Dow Centre for Sustainable Engineering Innovation
School of Chemical Engineering

Techno-Economic Analysis

The Dow Centre team works using a top-down analysis methodology which examines quantitatively the economic potential of new process innovations. Before ever funding or pursuing laboratory research and development, the question must be asked – if everything works perfectly, what are the potential benefits to environmental and economic sustainability compared to present practices? Regardless of their potential environmental benefit, the Centre will not pursue processes which do not also have a reasonable chance of becoming economically sustainable under real and quantifiable scenarios. If in our analysis, the process studied has the economic and environmental potential to be significant and cost effectively deployed, then, and only then, will we move to the next step whereby specific technical barriers are identified and more detailed life-cycle-analyses and sustainability evaluations performed.

Techno-economics is the evaluation of technologies using models of economic inputs, costs, and benefits to support applied research, development, and commercial decisions. Techno-economic analysis (TEA) is a key focus of the Dow Centre, with a particular interest in new technologies and processes that improve the sustainability of the production and use of chemicals, energy, food, and water. TEA can help compare the economic performance of different processes and technologies, and can quantify the impact of different innovations on the commercialization potential of those technologies. Because there are many alternative ways to solve a problem, risk adjusted cost analysis of the different options is central to the development of sustainable solutions. No engineering solution will be widely adopted until and unless it has commercial value (economic sustainability).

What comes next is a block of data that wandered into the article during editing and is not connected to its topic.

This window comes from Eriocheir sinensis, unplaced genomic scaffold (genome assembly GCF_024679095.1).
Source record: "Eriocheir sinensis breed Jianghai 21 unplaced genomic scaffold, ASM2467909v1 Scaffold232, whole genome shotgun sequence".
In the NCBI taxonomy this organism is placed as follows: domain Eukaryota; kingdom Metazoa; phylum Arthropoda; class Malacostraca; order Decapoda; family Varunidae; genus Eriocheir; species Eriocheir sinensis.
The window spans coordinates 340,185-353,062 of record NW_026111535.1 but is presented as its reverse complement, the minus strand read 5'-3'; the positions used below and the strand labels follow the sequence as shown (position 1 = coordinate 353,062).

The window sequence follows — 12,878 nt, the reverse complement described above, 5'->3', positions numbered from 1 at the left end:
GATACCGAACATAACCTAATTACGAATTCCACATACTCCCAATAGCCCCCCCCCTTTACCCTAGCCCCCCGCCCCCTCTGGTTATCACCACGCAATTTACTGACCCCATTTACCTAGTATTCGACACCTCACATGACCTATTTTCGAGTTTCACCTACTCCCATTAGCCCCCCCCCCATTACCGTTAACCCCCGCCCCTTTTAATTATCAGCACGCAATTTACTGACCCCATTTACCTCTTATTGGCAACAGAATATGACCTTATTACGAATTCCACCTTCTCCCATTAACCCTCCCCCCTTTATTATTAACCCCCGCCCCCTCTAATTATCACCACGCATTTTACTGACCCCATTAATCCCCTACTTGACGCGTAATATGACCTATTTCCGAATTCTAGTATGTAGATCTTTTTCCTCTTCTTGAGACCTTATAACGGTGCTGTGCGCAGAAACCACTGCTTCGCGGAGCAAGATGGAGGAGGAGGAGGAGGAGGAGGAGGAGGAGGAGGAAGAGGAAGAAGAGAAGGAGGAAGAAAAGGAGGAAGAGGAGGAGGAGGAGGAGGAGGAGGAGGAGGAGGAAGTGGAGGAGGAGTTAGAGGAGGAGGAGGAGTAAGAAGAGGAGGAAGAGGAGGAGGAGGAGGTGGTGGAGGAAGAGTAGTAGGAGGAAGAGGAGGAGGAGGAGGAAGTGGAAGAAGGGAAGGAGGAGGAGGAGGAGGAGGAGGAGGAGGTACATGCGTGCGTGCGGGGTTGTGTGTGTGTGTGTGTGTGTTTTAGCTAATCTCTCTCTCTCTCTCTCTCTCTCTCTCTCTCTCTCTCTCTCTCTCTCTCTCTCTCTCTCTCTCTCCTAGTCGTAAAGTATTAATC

Usually, experiments are the source of data used to construct models that project the economic performance of different processes, but experimental data alone is insufficient to make such projections. The main reason for this is that sub-processes are interconnected in a commercial setting, and that the scale of an experiment does not by design reveal factors that emerge at larger scales. TEA aids in solving this scale-dependent systems-level problem and provides quantitative estimates that allow its characterization.

The Dow Centre has completed or is working on preliminary techno-economic evaluations of the following processes:

  • Methane conversion using non-oxygen oxidants and biological fermentation.
  • Application of nuclear reactions to the production of chemicals
  • Macroalgae as a feedstock for major chemical products
  • Carbon fibers for lightweight, high efficiency vehicles from renewable feedstocks
  • Electrical energy storage using compressed gas in natural gas pipelines
  • Solar hydrogen production
  • Hydrogen-bromine flow batteries